Q2) Chunking

The term ‘chunking’ was first mentioned by psychologist G.A.Miller in 1956, when he stated that a huge amount of information was not the absolute constituent in human memory, but rather smaller units of information called chunks (Jones, 1989, p. 87). Chunking can be applied in design and visual communication, text or images which when properly organised enhance the usability and readability of systems. This technique helps the user store information and cultivates memorisation when dealing with cognitive load in particular.

One of the advantages of chunking is that it aids the memory process and provides ‘a clear basis for efficient, predictable design communication’ (Curtis, 2010, p. 24). However, the chunks must be applied appropriately to a given context and be broken down into several chunks or items of information. In other words, it is recommended that informatoin should be summarised and categorised so that the user remembers the content thoroughly. G.A. Miller’s famous ‘The magical number seven, plus or minus two’ (Miller, 1956) theory concludes that the working memory can only handle five chunks of information, minus or plus two. To exceed this number would cause information overload and decrease learnability.

A great example of chunking is seen in page layout and page design. By dividing long chunks of information into separate units or paragraphs, the user finds it easier to follow and remember information. According to Markel, ‘chunking emphasises units of related information’ (2012, p. 271). Every item of information in a given chunk should be analogous and consistent with one another to avoid confusion and ensure that the user identifies the visual patterns of information.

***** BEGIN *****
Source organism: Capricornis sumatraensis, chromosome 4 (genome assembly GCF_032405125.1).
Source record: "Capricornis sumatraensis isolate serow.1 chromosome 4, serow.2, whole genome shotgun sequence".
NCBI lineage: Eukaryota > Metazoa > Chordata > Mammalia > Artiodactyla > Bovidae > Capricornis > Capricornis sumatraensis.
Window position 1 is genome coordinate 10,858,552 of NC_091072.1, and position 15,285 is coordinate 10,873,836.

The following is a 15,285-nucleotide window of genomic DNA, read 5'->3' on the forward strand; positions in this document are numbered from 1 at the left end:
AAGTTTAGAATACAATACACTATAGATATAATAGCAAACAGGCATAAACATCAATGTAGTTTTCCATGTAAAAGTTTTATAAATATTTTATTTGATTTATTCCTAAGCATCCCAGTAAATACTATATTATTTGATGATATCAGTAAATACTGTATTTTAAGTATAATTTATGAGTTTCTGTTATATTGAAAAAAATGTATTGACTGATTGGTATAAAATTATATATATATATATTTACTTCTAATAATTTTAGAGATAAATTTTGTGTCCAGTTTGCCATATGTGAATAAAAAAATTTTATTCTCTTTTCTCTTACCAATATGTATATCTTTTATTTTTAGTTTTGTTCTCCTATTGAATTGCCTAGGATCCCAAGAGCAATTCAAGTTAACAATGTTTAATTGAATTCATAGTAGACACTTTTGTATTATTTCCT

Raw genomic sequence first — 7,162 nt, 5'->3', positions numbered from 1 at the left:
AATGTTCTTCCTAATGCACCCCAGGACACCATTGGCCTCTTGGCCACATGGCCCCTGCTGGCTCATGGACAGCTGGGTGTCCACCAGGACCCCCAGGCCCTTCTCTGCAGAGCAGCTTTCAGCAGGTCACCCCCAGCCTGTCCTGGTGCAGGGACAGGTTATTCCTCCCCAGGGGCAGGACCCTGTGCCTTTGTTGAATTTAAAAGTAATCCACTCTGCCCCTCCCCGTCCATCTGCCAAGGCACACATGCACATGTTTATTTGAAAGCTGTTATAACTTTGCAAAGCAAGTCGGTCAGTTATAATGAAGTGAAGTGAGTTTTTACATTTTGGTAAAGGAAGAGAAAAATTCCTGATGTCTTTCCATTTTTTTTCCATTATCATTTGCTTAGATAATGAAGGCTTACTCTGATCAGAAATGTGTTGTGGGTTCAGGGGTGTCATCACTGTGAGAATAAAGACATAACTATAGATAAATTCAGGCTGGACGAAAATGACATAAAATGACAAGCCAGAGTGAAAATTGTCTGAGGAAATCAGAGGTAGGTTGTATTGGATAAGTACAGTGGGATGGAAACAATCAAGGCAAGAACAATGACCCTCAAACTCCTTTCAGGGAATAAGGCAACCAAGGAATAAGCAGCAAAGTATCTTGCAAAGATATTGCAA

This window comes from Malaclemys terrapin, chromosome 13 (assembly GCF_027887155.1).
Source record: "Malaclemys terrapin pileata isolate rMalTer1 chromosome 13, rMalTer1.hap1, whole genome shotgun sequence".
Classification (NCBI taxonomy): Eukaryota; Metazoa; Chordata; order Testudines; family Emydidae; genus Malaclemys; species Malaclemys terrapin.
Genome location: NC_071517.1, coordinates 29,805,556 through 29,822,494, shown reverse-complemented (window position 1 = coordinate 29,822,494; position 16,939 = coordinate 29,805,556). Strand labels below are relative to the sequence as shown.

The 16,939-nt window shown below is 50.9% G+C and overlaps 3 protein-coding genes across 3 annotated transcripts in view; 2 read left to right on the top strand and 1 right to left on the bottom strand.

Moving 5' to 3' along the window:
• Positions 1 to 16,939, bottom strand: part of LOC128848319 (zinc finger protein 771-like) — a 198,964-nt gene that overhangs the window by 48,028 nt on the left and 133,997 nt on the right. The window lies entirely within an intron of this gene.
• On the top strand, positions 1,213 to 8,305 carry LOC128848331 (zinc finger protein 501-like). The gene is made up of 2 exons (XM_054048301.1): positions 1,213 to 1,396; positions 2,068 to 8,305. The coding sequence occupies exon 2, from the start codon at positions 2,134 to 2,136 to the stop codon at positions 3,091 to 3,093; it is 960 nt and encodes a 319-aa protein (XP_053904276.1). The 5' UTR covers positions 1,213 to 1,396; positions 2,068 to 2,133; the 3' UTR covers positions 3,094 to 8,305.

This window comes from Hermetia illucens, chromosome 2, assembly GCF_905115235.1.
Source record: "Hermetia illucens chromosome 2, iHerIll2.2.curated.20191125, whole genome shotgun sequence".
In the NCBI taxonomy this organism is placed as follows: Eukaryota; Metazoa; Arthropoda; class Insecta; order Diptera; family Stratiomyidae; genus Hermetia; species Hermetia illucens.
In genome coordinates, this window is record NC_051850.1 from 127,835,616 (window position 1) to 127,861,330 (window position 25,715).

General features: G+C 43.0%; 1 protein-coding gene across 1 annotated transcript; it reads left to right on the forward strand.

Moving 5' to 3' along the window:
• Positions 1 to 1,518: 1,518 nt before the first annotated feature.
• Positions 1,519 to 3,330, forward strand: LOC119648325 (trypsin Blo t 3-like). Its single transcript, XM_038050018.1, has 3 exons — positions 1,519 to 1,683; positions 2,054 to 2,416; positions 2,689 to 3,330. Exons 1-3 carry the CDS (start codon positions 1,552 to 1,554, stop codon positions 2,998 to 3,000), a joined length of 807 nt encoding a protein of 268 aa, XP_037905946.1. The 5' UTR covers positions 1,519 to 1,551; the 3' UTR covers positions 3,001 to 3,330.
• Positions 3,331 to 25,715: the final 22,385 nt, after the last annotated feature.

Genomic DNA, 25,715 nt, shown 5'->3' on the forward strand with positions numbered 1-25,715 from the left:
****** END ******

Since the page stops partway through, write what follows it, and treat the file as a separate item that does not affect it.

References:

Curtis, N. (2010). Modular web design: Creating reusable components for user experience design and documentation. Indianapolis, IN: New Riders.

Jones, M.K. (1989). Human-computer interaction: A design guide. Englewood Cliffs, NJ: Educational Technology Publications.

Markel, M. (2012). Technical communication. New York, NY: Bedford-St.Martins.

Miller, G.A. (1956). The magical number seven, plus or minus two: Some limits on our capacity for processing information. Psychological Review, 63(2), 81-97.

 

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